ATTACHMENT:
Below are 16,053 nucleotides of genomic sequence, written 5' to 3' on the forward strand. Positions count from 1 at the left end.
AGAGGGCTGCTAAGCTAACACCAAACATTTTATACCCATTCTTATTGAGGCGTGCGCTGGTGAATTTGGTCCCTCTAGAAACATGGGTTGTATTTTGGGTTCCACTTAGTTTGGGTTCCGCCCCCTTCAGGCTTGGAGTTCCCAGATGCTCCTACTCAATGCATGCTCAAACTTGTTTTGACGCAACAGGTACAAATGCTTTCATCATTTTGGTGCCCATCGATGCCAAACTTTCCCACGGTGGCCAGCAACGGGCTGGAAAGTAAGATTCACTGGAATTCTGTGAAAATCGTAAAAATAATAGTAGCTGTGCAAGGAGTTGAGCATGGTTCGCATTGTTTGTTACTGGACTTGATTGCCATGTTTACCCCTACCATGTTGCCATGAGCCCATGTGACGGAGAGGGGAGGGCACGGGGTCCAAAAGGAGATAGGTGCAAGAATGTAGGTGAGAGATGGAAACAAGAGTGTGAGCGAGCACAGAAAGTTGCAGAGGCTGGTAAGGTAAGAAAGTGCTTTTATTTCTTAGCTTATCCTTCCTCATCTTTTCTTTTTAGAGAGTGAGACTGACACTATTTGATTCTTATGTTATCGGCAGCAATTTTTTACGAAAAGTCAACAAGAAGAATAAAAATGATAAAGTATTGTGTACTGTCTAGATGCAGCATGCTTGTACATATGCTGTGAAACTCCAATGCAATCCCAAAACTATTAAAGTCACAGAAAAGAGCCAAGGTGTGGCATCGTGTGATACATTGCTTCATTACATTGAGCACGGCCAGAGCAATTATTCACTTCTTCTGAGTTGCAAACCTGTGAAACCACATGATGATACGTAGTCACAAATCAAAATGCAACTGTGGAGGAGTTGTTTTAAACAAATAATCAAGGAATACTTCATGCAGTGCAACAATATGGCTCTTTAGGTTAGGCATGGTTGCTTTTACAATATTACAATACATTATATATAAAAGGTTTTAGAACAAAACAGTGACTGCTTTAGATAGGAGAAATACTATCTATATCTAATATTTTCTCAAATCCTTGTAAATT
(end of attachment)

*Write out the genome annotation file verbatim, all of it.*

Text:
Below are 16,053 nucleotides of genomic sequence, written 5' to 3' on the forward strand. Positions count from 1 at the left end.
AGAGGGCTGCTAAGCTAACACCAAACATTTTATACCCATTCTTATTGAGGCGTGCGCTGGTGAATTTGGTCCCTCTAGAAACATGGGTTGTATTTTGGGTTCCACTTAGTTTGGGTTCCGCCCCCTTCAGGCTTGGAGTTCCCAGATGCTCCTACTCAATGCATGCTCAAACTTGTTTTGACGCAACAGGTACAAATGCTTTCATCATTTTGGTGCCCATCGATGCCAAACTTTCCCACGGTGGCCAGCAACGGGCTGGAAAGTAAGATTCACTGGAATTCTGTGAAAATCGTAAAAATAATAGTAGCTGTGCAAGGAGTTGAGCATGGTTCGCATTGTTTGTTACTGGACTTGATTGCCATGTTTACCCCTACCATGTTGCCATGAGCCCATGTGACGGAGAGGGGAGGGCACGGGGTCCAAAAGGAGATAGGTGCAAGAATGTAGGTGAGAGATGGAAACAAGAGTGTGAGCGAGCACAGAAAGTTGCAGAGGCTGGTAAGGTAAGAAAGTGCTTTTATTTCTTAGCTTATCCTTCCTCATCTTTTCTTTTTAGAGAGTGAGACTGACACTATTTGATTCTTATGTTATCGGCAGCAATTTTTTACGAAAAGTCAACAAGAAGAATAAAAATGATAAAGTATTGTGTACTGTCTAGATGCAGCATGCTTGTACATATGCTGTGAAACTCCAATGCAATCCCAAAACTATTAAAGTCACAGAAAAGAGCCAAGGTGTGGCATCGTGTGATACATTGCTTCATTACATTGAGCACGGCCAGAGCAATTATTCACTTCTTCTGAGTTGCAAACCTGTGAAACCACATGATGATACGTAGTCACAAATCAAAATGCAACTGTGGAGGAGTTGTTTTAAACAAATAATCAAGGAATACTTCATGCAGTGCAACAATATGGCTCTTTAGGTTAGGCATGGTTGCTTTTACAATATTACAATACATTATATATAAAAGGTTTTAGAACAAAACAGTGACTGCTTTAGATAGGAGAAATACTATCTATATCTAATATTTTCTCAAATCCTTGTAAATT